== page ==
The Last of the Doughboys: The Forgotten Generation and Their Forgotten World War

Front Cover
Houghton Mifflin Harcourt, 2013 - Biography & Autobiography - 518 pages
5 Reviews
In 2003, 85 years after the armistice, it took Richard Rubin months to find just one living American veteran of World War I. But then, he found another. And another. Eventually he managed to find dozens, aged 101 to 113, and interview them. All are gone now.

A decade-long odyssey to recover the story of a forgotten generation and their Great War led Rubin across the United States and France, through archives, private collections, and battlefields, literature, propaganda, and even music. But at the center of it all were the last of the last, the men and women he met: a new immigrant, drafted and sent to France, whose life was saved by a horse; a Connecticut Yankee who volunteered and fought in every major American battle; a Cajun artilleryman nearly killed by a German aeroplane; an 18-year-old Bronx girl “drafted” to work for the War Department; a machine-gunner from Montana; a Marine wounded at Belleau Wood; the 16-year-old who became America's last WWI veteran; and many, many more.

They were the final survivors of the millions who made up the American Expeditionary Forces, nineteenth-century men and women living in the twenty-first century. Self-reliant, humble, and stoic, they kept their stories to themselves for a lifetime, then shared them at the last possible moment, so that they, and the World War they won – the trauma that created our modern world – might at last be remembered. You will never forget them. The Last of the Doughboys is more than simply a war story: It is a moving meditation on character, grace, aging, and memory.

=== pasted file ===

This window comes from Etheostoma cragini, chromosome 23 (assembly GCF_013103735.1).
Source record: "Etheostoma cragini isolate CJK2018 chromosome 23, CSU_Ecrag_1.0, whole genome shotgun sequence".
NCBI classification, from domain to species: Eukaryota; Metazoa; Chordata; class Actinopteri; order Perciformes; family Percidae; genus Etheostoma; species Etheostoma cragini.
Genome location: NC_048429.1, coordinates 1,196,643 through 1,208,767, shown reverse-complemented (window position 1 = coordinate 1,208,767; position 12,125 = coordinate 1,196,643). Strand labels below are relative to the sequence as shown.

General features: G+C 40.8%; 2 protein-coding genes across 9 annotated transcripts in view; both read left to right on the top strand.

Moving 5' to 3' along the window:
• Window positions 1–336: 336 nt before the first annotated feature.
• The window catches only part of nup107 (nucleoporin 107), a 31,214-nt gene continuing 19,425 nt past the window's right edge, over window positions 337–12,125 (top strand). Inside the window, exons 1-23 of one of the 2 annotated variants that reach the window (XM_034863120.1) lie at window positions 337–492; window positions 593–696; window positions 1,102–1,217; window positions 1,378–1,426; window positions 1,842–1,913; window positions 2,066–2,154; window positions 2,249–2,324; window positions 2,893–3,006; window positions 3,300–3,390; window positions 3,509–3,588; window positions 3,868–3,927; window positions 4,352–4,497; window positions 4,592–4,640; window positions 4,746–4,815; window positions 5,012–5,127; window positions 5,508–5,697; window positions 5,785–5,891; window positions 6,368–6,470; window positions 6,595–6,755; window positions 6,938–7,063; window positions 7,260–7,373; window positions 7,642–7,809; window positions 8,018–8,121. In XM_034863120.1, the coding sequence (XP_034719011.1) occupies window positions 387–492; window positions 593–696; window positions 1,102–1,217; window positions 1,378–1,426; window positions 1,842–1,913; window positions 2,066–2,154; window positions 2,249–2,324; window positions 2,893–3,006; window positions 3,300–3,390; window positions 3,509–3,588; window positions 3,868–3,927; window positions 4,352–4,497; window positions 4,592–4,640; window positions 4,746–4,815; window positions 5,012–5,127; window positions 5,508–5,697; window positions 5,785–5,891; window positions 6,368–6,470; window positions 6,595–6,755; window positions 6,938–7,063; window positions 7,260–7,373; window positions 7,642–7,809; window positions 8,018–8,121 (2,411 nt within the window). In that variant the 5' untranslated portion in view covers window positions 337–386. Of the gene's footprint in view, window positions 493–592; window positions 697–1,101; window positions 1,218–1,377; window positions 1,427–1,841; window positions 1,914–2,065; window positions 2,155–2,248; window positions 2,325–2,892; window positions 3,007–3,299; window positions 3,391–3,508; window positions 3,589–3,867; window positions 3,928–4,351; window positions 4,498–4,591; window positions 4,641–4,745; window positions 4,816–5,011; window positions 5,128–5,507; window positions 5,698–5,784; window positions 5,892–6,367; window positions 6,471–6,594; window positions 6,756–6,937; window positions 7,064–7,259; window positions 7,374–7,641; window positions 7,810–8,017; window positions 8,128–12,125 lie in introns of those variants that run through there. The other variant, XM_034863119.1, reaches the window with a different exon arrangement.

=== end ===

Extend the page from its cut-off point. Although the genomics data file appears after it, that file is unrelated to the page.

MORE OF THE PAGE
What people are saying - Write a review

User ratings

5 stars
3
4 stars
1
3 stars
1
2 stars
0
1 star
0

LibraryThing Review

User Review  - cyderry - LibraryThing

This book was definitely not what I expected. However, it was thoroughly engaging and filled some of the gaps from other books on why the American involvement in WWI was as it was. This narrative was ... Read full review

LibraryThing Review

User Review  - sleahey - LibraryThing

This account of World War I is especially fascinating because of the live interviews the author conducted with the last living veterans, who were aged 101-113. His respect for them is clear, and his ... Read full review

Contents

No Mans Land
1
1 Wolves on the Battlefield
15
2 Over the Top
29
3 The American Sector
49
4 Cheer and Laughter and Joyous Shout
86
5 The People Behind the Battle
108
6 The Forgotten Generation
125
7 Give a Little Credit to the Navy
137
12 Old Dixieland in France
257
13 LOssuaire
299
14 A Wicked Gun That Machine Gun
326
15 Wasnt a Lot of Help
360
16 The Last Night of the War
403
17 The Last of the Last
438
18 We Are All Missing You Very Much
479
Back Matter
491

8 A Vast Enterprise in Salesmanship
156
9 Hell We Just Got Here
179
10 We Didnt See a Thing
202
11 Loyal True Straight and Square
230
Photos
246
Back Flap
519
Back Cover
520
Spine
521
Copyright

Other editions - View all

Common terms and phrases

About the author (2013)

Richard Rubin is the author of Confederacy of Silence . He has written for the Atlantic, the New York Times Magazine, The New Yorker, Smithsonian, and New York magazine. He lives in New York and Maine. Learn more about Richard Rubin at thelastofthedoughboys.com or follow him on twitter @LastDoughboys.

Bibliographic information